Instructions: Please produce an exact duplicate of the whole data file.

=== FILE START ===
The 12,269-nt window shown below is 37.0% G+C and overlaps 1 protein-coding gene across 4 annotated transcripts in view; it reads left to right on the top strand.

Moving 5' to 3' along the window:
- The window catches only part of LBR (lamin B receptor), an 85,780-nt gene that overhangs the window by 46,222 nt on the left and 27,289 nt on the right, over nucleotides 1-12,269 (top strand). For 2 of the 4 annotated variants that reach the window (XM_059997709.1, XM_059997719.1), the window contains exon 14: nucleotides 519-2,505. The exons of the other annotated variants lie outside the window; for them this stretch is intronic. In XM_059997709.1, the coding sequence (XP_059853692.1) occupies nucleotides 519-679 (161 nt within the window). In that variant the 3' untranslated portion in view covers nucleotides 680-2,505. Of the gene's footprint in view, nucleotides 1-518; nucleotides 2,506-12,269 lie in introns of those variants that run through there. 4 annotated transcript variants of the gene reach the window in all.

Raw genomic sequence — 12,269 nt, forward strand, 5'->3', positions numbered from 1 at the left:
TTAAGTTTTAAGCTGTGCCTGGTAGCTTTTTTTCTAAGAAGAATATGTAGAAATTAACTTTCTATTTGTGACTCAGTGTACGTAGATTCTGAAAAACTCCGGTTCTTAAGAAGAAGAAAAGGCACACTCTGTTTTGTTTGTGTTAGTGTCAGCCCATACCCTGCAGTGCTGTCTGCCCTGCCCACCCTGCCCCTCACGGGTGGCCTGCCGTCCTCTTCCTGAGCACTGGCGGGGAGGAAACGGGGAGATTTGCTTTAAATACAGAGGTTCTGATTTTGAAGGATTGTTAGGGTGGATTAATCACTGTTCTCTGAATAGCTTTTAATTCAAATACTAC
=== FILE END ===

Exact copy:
The 12,269-nt window shown below is 37.0% G+C and overlaps 1 protein-coding gene across 4 annotated transcripts in view; it reads left to right on the top strand.

Moving 5' to 3' along the window:
- The window catches only part of LBR (lamin B receptor), an 85,780-nt gene that overhangs the window by 46,222 nt on the left and 27,289 nt on the right, over nucleotides 1-12,269 (top strand). For 2 of the 4 annotated variants that reach the window (XM_059997709.1, XM_059997719.1), the window contains exon 14: nucleotides 519-2,505. The exons of the other annotated variants lie outside the window; for them this stretch is intronic. In XM_059997709.1, the coding sequence (XP_059853692.1) occupies nucleotides 519-679 (161 nt within the window). In that variant the 3' untranslated portion in view covers nucleotides 680-2,505. Of the gene's footprint in view, nucleotides 1-518; nucleotides 2,506-12,269 lie in introns of those variants that run through there. 4 annotated transcript variants of the gene reach the window in all.

Raw genomic sequence — 12,269 nt, forward strand, 5'->3', positions numbered from 1 at the left:
TTAAGTTTTAAGCTGTGCCTGGTAGCTTTTTTTCTAAGAAGAATATGTAGAAATTAACTTTCTATTTGTGACTCAGTGTACGTAGATTCTGAAAAACTCCGGTTCTTAAGAAGAAGAAAAGGCACACTCTGTTTTGTTTGTGTTAGTGTCAGCCCATACCCTGCAGTGCTGTCTGCCCTGCCCACCCTGCCCCTCACGGGTGGCCTGCCGTCCTCTTCCTGAGCACTGGCGGGGAGGAAACGGGGAGATTTGCTTTAAATACAGAGGTTCTGATTTTGAAGGATTGTTAGGGTGGATTAATCACTGTTCTCTGAATAGCTTTTAATTCAAATACTAC